Columnize is a little Go package that formats strings with separators into columns.
The standard Go log package is pretty barebones, but is fine for many simple programs. For more complex applications, though, you’d probably want to have different log levels for different events. There are many logging packages, such as the previously covered log15 that implement log leveling and provide other features. HashiCorp’s logutils is something different.
Go ships with
flag standard library package, which covers a lot of what’s needed to write command-line interfaces, however if you need more power and better structure for your console apps, try codegangsta’s package cli.go.
If you need to read Git repositories from Go, instead of calling
git command-line tool, consider using gogit.
Writing HTML document handling code with parsers is pretty hard. Even plain DOM tree walking can make your code look like spaghetti. That is why libraries like jQuery are popular: they make it easy to do queries and all sorts of other manipulations with HTML documents.
goquery is like jQuery, but in Go.
Forget scripto-Perlo-C porridge to setup web interface for Git! Forget installing thousands of dependencies to setup your own repository hosting! Gogs is here to make your life easier!
Gogs is a GitHub clone written in Go, which you can host on your own server. It’s a web interface to Git repositories plus a simple bug tracker. Gogs is very easy to install and use.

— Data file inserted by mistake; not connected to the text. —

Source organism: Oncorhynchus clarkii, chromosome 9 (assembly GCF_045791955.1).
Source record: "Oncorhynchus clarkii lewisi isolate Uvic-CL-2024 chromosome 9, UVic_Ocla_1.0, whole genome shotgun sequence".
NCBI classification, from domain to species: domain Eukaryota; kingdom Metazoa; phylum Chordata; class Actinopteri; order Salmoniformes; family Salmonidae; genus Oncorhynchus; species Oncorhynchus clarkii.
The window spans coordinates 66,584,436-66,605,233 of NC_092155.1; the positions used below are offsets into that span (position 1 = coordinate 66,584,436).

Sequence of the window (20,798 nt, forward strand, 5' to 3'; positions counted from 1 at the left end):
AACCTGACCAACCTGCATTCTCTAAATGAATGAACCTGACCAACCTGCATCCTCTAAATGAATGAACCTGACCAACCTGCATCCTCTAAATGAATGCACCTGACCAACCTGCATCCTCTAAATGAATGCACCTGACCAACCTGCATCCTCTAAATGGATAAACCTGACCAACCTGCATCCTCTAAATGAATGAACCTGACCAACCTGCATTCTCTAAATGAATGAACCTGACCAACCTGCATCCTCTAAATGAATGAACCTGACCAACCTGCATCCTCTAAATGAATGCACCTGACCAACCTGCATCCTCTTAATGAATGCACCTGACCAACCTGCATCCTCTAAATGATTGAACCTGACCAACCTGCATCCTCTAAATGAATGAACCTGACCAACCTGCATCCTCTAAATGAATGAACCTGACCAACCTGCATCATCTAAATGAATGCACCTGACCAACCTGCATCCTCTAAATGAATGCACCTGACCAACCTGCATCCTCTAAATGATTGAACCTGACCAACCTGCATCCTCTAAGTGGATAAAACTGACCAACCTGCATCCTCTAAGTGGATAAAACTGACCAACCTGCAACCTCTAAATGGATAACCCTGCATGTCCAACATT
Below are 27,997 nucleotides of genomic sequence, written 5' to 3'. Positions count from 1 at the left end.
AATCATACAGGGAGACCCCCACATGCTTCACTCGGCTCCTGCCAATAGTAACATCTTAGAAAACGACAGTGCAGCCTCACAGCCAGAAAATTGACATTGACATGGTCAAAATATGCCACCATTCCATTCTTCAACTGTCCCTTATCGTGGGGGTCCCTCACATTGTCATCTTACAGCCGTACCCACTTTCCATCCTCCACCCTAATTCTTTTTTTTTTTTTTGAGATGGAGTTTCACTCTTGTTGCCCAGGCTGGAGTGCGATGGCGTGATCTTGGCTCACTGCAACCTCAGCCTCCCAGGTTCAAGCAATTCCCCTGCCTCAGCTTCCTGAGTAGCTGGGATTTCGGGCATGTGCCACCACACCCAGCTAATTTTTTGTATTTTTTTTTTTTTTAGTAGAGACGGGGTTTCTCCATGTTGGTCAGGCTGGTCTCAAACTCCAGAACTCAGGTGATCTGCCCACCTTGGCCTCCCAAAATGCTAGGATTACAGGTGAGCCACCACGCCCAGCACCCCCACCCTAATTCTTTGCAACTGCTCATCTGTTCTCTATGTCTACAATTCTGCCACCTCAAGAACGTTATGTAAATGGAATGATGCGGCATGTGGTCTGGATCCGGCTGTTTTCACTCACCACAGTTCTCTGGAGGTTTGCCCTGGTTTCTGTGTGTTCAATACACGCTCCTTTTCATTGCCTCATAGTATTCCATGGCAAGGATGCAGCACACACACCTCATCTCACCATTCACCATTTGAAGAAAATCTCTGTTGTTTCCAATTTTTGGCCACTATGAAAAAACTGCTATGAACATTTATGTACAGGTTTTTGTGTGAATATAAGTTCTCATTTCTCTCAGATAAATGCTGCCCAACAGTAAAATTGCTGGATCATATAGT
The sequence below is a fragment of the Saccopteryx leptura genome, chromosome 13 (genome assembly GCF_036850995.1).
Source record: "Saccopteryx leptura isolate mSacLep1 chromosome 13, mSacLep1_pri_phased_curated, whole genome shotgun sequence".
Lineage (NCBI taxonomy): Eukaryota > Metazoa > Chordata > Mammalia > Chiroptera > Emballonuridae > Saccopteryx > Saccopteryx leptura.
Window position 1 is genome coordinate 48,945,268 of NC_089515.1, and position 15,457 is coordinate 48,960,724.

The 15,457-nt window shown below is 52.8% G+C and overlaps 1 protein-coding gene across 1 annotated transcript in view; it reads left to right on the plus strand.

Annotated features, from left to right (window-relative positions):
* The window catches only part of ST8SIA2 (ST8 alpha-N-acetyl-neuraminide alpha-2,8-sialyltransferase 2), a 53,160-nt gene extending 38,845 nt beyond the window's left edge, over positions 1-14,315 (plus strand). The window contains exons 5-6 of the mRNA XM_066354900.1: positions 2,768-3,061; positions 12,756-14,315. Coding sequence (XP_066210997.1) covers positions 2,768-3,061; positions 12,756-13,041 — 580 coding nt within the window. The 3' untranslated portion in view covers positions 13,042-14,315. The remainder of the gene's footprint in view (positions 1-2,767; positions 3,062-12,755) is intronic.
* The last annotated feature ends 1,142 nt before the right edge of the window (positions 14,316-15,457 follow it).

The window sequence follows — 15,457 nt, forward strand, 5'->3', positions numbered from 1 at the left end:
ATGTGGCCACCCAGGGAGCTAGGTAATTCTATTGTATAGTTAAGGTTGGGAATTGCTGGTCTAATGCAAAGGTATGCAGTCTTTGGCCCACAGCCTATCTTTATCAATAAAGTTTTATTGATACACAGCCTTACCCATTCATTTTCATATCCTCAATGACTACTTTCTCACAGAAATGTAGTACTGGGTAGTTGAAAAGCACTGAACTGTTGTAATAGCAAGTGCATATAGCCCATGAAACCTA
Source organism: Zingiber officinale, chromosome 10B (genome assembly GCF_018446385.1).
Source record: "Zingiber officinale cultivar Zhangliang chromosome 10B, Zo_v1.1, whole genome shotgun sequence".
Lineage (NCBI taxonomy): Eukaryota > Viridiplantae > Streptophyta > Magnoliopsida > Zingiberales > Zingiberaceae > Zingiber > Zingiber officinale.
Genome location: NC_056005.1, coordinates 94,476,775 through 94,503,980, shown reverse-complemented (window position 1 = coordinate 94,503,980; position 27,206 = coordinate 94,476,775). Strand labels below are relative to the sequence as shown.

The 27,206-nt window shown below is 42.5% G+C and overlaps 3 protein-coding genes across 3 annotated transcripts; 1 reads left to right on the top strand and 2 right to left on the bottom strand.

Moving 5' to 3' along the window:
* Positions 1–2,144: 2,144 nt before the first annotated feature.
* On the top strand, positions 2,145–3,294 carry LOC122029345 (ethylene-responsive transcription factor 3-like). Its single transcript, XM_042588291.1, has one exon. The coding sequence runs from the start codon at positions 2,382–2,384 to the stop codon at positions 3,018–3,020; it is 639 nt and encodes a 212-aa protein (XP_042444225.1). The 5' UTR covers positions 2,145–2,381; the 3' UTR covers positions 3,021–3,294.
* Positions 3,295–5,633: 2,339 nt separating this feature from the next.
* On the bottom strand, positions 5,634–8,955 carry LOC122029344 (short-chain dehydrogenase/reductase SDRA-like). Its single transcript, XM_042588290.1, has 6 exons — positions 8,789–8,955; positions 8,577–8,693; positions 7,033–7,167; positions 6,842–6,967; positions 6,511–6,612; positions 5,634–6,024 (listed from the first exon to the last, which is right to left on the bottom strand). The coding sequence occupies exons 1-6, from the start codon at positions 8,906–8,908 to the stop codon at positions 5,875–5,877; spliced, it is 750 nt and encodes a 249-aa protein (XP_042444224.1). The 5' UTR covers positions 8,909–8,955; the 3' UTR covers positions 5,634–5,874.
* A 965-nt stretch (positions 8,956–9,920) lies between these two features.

If you want data persistence in your Go application, most likely you’re thinking of using some database. The easiest and probably the most convenient for deployment are embedded databases. There are many wrappers for C databases, however Go developers usually prefer pure Golang solutions.
Bolt is the way to go: it’s a pure Go embedded key/value database, which is easy to use for persistence in your Go projects. Bolt is similar to LMDB, which many consider the best among state-of-the-art modern key-value stores. Just like LMDB, and unlike LevelDB, BoltDB supports fully serializable ACID transactions. Unlike SQLite, it doesn’t have a query language, and is much easier to use for common things.
Bolt saves data into a single memory-mapped file on disk. It doesn’t have a separate journal, write-ahead log, or a thread for compaction or garbage collection: it deals with just one file, and does it safely.